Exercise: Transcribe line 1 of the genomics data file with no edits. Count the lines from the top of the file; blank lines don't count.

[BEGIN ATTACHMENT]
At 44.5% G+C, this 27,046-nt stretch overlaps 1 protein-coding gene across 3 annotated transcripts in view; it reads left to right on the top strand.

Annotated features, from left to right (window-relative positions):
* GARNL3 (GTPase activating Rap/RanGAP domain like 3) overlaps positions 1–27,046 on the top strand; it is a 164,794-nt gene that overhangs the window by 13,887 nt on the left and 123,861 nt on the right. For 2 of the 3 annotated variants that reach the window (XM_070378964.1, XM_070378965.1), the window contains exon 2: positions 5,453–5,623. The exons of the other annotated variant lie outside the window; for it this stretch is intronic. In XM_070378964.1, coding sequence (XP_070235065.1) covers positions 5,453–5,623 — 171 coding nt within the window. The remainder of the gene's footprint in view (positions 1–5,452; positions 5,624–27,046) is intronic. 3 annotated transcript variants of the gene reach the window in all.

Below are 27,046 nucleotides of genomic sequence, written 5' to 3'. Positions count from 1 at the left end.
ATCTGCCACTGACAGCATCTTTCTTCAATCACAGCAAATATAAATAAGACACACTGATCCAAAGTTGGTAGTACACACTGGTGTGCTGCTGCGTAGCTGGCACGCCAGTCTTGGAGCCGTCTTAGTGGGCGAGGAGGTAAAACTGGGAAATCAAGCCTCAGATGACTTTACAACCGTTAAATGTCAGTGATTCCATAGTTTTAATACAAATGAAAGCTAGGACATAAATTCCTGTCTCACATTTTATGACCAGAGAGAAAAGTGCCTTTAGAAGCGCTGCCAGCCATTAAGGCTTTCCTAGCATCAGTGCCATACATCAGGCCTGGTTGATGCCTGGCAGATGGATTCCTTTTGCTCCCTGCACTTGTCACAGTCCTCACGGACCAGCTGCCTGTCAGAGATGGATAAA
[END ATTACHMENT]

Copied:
At 44.5% G+C, this 27,046-nt stretch overlaps 1 protein-coding gene across 3 annotated transcripts in view; it reads left to right on the top strand.